12. 12.0 12.1 General American /oɹ/ is alternatively transcribed in other dictionaries as [oɚ, ɔɚ] (Merriam-Webster), /ɔːr/ (Cambridge, Longman), /ɔr/ (Collins), and /oʊr/ ( Discussed at Wiktionary:Beer parlour/2022/November#the vowel of floor, horse, etc in GenAm.
  13. ^ In varieties of General American where the vowels of lot and thought are merged (cotcaught merger), the merged vowel is transcribed /ɑ/.
  14. ^ Some linguists, such as Geoff Lindsey, former phonetics lecturer at University College London, and Will Styler, professor of linguistics at UC San Diego, argue that /ʌ/ is not distinct from /ə/ in General American. Compare the note about the nurse vowel, /ɜɹ ~ əɹ/.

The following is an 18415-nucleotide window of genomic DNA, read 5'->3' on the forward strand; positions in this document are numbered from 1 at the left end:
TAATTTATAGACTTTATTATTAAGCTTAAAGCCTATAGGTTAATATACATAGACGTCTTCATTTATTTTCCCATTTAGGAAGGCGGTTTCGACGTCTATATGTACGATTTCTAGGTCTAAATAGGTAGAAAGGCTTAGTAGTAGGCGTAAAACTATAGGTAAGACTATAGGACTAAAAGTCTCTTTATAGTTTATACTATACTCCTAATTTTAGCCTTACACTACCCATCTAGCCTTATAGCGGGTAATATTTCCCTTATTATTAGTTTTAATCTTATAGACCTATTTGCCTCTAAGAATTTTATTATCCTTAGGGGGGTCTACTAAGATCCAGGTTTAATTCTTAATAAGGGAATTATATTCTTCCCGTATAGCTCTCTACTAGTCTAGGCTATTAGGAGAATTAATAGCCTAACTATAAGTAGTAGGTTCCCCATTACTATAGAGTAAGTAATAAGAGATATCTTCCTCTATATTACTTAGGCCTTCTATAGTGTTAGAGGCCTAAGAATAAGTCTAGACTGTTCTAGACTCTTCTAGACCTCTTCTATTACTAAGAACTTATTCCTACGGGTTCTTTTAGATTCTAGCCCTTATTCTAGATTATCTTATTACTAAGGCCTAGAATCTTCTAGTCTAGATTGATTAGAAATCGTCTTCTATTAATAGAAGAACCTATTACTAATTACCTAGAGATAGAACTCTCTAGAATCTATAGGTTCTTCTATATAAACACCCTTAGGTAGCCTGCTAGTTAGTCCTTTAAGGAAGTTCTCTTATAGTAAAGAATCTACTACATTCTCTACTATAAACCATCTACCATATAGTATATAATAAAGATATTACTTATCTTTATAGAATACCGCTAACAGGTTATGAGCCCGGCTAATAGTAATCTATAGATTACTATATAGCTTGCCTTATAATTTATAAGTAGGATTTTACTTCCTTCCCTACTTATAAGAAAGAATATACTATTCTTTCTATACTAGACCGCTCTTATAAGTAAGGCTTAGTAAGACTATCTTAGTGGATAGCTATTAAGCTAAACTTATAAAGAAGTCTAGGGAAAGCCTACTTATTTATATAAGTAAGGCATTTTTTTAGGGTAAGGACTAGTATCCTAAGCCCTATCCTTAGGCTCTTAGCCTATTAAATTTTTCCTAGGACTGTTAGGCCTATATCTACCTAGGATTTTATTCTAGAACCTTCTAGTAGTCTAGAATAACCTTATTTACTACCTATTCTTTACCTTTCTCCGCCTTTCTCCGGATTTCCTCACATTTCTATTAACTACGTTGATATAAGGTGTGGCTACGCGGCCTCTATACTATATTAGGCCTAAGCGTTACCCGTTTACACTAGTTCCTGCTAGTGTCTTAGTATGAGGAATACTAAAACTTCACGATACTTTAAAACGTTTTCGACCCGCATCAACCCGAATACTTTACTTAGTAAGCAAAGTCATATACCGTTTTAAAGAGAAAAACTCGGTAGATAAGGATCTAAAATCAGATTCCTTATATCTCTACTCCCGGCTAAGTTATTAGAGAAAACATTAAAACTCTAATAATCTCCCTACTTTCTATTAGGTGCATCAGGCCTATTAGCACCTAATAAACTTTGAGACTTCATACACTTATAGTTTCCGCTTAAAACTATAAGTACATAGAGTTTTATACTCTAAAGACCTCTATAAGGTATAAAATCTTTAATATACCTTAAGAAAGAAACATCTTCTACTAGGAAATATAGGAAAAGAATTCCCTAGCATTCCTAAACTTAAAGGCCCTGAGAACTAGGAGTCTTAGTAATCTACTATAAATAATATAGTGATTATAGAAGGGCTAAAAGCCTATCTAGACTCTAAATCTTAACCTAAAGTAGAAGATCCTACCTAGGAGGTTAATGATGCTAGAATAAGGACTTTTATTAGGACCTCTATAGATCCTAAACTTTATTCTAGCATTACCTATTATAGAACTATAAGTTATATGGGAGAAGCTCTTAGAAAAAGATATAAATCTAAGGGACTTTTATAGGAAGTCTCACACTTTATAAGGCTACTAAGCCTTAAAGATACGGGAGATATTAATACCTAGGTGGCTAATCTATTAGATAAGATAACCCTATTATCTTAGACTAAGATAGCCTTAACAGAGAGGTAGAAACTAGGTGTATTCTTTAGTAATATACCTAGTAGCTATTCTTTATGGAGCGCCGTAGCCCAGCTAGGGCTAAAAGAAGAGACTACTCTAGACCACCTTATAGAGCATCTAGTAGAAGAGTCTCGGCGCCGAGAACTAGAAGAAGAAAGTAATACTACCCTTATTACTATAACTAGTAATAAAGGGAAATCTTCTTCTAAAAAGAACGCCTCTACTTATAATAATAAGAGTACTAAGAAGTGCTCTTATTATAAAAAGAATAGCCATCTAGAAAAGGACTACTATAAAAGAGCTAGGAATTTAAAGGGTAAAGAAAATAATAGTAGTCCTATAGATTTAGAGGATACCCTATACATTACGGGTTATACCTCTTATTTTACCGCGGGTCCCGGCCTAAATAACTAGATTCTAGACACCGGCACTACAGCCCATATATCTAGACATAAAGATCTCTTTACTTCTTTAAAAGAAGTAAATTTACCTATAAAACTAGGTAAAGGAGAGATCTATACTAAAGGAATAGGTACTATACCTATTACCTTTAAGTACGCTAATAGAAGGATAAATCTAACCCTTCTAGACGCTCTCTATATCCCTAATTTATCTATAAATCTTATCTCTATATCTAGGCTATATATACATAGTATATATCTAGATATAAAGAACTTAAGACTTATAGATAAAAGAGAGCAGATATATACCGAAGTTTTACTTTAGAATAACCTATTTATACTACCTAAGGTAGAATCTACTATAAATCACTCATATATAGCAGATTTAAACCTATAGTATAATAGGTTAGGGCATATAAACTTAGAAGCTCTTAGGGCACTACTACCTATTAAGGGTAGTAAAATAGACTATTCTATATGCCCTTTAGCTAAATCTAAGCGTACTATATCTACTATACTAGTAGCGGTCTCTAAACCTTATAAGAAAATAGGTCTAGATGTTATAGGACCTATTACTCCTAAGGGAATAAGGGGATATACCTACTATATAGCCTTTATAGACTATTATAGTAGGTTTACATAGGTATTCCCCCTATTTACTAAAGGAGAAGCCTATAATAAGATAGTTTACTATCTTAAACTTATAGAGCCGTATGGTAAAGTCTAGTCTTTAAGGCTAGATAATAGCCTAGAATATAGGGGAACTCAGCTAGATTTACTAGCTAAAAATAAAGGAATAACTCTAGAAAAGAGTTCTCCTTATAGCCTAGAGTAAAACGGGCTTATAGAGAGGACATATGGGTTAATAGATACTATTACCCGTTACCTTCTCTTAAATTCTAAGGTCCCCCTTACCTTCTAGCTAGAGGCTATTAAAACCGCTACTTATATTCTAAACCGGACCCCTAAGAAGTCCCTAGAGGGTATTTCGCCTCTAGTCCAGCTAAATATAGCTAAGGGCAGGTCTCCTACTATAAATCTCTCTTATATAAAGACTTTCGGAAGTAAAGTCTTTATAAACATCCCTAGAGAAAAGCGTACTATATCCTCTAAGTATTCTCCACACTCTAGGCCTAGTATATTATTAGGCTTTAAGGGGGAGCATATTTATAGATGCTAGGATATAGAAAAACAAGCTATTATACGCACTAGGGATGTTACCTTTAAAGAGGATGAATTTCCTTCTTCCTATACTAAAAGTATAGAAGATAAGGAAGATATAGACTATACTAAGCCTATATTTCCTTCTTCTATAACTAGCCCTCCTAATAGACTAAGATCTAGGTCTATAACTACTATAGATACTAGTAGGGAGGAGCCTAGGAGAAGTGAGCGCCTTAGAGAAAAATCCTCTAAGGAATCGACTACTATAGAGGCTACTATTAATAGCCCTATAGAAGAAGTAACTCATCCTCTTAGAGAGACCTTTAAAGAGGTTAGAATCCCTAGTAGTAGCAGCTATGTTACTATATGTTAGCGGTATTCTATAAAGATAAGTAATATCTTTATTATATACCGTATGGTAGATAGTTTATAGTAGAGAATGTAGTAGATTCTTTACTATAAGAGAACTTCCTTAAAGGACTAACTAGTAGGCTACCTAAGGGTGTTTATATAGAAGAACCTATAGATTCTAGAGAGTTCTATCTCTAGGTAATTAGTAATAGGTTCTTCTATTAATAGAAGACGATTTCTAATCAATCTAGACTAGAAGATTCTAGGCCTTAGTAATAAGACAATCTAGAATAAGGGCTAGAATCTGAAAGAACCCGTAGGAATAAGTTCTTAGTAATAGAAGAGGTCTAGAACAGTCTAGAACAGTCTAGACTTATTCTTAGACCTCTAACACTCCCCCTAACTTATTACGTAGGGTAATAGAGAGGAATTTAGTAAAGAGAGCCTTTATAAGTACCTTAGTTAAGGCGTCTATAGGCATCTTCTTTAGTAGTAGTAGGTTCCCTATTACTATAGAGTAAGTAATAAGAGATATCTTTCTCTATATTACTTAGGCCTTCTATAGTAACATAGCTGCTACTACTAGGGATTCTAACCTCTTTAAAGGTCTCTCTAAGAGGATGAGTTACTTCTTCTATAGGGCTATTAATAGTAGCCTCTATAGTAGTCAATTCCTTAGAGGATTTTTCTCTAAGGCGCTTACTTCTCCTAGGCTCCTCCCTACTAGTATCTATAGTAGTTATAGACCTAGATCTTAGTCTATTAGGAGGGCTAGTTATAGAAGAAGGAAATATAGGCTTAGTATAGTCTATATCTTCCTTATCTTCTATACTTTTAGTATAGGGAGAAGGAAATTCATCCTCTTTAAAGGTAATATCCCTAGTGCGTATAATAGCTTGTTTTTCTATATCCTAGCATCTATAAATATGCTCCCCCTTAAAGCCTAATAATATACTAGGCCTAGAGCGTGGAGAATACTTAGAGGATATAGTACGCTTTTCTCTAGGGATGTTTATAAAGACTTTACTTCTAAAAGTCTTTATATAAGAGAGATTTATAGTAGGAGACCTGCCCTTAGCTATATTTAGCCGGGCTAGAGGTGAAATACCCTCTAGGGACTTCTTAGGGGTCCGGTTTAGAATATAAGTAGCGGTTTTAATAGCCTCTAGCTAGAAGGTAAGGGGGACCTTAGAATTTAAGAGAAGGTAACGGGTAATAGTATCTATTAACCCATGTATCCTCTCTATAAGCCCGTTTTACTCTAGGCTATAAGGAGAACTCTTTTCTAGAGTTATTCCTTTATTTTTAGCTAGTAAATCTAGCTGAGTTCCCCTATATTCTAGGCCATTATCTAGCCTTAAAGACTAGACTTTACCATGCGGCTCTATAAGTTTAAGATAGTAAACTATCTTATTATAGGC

15. ^ For RP, /əː/ is sometimes used as an alternative to /ɜː/—for example, in dictionaries of the Oxford University Press.
  16. 16.0 16.1 Similarly, some linguists, such as Will Styler, professor of linguistics at UC San Diego, argue that /ɜɹ/ is not phonemically distinct from /əɹ/ in General American and Canadian English. The two are traditionally transcribed this way for consistency with the Received Pronunciation transcription system and because they differ in aspects like stress. The Merriam–Webster Dictionary uses non-IPA "ər" (corresponding to IPA [ɜɹ, əɹ] for both /ɜɹ/ and /əɹ/. Compare the note about the strut vowel, /ʌ/ ~ /ə/. This has been discussed at Wiktionary:Beer parlour/2022/November#/ɝ/ vs /ɚ/ in GenAm.

In order to allow Module:syllables to count syllables, the disyllabic sequence /iə/ must be transcribed with a period to mark the syllable break – /i.ə/ – so that it will not be confused with the New Zealand diphthong /iə/.